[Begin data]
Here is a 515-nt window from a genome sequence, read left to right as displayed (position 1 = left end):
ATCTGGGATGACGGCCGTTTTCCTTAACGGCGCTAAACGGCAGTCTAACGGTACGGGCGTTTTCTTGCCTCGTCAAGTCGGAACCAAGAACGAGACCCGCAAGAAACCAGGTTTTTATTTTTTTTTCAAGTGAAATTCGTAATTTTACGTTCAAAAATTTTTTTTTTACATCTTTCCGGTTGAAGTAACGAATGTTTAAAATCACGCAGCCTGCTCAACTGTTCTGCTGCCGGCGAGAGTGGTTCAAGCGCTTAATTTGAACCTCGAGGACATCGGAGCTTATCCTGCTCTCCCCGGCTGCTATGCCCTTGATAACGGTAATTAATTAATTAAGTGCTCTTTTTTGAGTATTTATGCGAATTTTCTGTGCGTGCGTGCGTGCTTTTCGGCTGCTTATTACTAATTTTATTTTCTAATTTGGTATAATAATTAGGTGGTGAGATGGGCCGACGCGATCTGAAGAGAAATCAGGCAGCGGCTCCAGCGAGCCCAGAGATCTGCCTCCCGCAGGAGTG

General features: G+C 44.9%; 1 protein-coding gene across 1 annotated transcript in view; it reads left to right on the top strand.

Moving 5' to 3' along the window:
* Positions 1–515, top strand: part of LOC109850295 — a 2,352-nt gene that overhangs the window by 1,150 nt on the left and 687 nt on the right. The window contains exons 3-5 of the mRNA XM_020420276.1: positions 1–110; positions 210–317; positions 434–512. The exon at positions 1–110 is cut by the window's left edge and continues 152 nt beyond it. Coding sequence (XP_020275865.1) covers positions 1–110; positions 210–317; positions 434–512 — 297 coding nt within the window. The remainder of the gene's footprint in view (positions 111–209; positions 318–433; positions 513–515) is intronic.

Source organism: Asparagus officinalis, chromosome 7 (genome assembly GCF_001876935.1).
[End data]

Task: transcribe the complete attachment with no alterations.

Here is a 515-nt window from a genome sequence, read left to right as displayed (position 1 = left end):
ATCTGGGATGACGGCCGTTTTCCTTAACGGCGCTAAACGGCAGTCTAACGGTACGGGCGTTTTCTTGCCTCGTCAAGTCGGAACCAAGAACGAGACCCGCAAGAAACCAGGTTTTTATTTTTTTTTCAAGTGAAATTCGTAATTTTACGTTCAAAAATTTTTTTTTTACATCTTTCCGGTTGAAGTAACGAATGTTTAAAATCACGCAGCCTGCTCAACTGTTCTGCTGCCGGCGAGAGTGGTTCAAGCGCTTAATTTGAACCTCGAGGACATCGGAGCTTATCCTGCTCTCCCCGGCTGCTATGCCCTTGATAACGGTAATTAATTAATTAAGTGCTCTTTTTTGAGTATTTATGCGAATTTTCTGTGCGTGCGTGCGTGCTTTTCGGCTGCTTATTACTAATTTTATTTTCTAATTTGGTATAATAATTAGGTGGTGAGATGGGCCGACGCGATCTGAAGAGAAATCAGGCAGCGGCTCCAGCGAGCCCAGAGATCTGCCTCCCGCAGGAGTG

General features: G+C 44.9%; 1 protein-coding gene across 1 annotated transcript in view; it reads left to right on the top strand.

Moving 5' to 3' along the window:
* Positions 1–515, top strand: part of LOC109850295 — a 2,352-nt gene that overhangs the window by 1,150 nt on the left and 687 nt on the right. The window contains exons 3-5 of the mRNA XM_020420276.1: positions 1–110; positions 210–317; positions 434–512. The exon at positions 1–110 is cut by the window's left edge and continues 152 nt beyond it. Coding sequence (XP_020275865.1) covers positions 1–110; positions 210–317; positions 434–512 — 297 coding nt within the window. The remainder of the gene's footprint in view (positions 111–209; positions 318–433; positions 513–515) is intronic.

Source organism: Asparagus officinalis, chromosome 7 (genome assembly GCF_001876935.1).